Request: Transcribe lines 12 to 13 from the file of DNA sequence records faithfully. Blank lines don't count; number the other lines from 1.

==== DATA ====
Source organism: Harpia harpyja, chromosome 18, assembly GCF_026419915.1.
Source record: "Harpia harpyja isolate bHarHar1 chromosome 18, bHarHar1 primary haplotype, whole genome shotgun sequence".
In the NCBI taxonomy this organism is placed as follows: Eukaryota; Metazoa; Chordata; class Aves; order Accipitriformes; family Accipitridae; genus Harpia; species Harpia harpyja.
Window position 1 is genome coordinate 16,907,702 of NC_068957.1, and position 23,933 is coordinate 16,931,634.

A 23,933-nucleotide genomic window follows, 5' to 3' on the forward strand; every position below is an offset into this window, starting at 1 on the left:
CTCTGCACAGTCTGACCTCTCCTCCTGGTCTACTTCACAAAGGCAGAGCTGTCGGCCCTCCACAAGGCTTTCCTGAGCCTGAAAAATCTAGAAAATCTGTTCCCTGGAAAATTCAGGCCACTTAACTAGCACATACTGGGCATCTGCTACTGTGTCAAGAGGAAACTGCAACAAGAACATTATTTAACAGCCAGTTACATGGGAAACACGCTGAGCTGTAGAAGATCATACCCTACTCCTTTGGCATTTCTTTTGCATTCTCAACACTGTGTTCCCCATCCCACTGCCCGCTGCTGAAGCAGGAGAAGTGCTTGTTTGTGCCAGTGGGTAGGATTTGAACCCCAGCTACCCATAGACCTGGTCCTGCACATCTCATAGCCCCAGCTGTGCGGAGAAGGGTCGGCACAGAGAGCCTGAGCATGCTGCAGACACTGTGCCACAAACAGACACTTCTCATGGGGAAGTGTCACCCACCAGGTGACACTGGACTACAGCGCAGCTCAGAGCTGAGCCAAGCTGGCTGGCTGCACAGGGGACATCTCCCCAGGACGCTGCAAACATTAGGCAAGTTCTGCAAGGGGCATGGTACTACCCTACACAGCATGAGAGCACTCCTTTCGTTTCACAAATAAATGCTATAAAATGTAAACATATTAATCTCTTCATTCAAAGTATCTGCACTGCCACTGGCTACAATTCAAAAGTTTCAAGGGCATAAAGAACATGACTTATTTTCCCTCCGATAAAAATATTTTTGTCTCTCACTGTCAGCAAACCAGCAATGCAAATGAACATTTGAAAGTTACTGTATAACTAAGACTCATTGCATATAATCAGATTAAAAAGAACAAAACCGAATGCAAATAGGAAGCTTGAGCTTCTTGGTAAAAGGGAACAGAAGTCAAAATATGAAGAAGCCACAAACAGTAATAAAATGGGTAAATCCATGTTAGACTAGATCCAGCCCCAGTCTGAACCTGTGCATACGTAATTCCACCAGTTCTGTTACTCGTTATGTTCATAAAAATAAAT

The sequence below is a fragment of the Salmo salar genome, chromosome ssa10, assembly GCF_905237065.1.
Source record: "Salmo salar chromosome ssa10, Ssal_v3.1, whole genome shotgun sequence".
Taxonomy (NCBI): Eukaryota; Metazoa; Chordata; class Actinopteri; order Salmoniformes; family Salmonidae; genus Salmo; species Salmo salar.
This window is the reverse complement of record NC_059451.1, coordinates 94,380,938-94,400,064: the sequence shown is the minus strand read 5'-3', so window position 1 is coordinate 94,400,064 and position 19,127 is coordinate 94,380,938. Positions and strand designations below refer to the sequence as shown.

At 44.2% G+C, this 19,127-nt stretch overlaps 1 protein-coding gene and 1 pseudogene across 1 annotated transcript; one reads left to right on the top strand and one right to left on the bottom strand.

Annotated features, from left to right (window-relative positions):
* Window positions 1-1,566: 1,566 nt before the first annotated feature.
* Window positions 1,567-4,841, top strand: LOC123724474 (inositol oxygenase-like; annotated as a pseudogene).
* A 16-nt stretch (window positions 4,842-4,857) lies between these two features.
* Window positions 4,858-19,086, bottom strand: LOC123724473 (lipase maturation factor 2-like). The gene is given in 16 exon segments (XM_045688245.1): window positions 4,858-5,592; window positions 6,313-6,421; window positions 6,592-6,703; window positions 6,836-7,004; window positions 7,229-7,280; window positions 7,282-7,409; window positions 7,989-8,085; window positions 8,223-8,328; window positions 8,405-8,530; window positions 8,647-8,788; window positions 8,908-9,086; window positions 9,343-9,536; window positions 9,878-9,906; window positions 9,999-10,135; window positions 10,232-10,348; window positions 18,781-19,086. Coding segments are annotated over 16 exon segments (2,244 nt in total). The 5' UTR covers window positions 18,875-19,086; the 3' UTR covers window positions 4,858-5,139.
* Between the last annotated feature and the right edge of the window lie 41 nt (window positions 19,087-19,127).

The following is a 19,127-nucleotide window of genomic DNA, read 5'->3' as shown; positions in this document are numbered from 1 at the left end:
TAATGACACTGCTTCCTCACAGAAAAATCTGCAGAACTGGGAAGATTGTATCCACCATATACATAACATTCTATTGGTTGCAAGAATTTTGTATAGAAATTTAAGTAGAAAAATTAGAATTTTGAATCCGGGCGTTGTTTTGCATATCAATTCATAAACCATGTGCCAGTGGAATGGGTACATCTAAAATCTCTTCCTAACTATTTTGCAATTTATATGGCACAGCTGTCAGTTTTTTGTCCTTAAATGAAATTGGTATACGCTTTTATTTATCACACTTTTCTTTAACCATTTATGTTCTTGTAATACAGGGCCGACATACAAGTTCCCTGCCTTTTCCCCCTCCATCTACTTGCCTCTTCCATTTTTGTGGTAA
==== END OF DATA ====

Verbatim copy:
Annotated features, from left to right (window-relative positions):
* Window positions 1-1,566: 1,566 nt before the first annotated feature.